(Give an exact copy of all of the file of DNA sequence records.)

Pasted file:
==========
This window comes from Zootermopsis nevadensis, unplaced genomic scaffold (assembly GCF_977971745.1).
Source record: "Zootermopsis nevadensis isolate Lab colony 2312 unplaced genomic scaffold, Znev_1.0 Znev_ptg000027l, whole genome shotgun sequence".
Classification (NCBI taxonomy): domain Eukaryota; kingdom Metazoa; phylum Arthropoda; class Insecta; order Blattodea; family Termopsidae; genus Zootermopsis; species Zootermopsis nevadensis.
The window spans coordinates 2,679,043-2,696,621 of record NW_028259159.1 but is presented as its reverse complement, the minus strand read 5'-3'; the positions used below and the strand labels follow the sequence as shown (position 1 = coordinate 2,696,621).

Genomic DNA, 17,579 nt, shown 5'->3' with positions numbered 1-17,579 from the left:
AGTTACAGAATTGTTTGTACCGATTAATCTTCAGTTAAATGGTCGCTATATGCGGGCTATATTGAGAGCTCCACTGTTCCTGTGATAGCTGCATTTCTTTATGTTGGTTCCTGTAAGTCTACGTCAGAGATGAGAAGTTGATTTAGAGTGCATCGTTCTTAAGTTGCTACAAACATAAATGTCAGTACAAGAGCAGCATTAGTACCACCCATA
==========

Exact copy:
This window comes from Zootermopsis nevadensis, unplaced genomic scaffold (assembly GCF_977971745.1).
Source record: "Zootermopsis nevadensis isolate Lab colony 2312 unplaced genomic scaffold, Znev_1.0 Znev_ptg000027l, whole genome shotgun sequence".
Classification (NCBI taxonomy): domain Eukaryota; kingdom Metazoa; phylum Arthropoda; class Insecta; order Blattodea; family Termopsidae; genus Zootermopsis; species Zootermopsis nevadensis.
The window spans coordinates 2,679,043-2,696,621 of record NW_028259159.1 but is presented as its reverse complement, the minus strand read 5'-3'; the positions used below and the strand labels follow the sequence as shown (position 1 = coordinate 2,696,621).

Genomic DNA, 17,579 nt, shown 5'->3' with positions numbered 1-17,579 from the left:
AGTTACAGAATTGTTTGTACCGATTAATCTTCAGTTAAATGGTCGCTATATGCGGGCTATATTGAGAGCTCCACTGTTCCTGTGATAGCTGCATTTCTTTATGTTGGTTCCTGTAAGTCTACGTCAGAGATGAGAAGTTGATTTAGAGTGCATCGTTCTTAAGTTGCTACAAACATAAATGTCAGTACAAGAGCAGCATTAGTACCACCCATA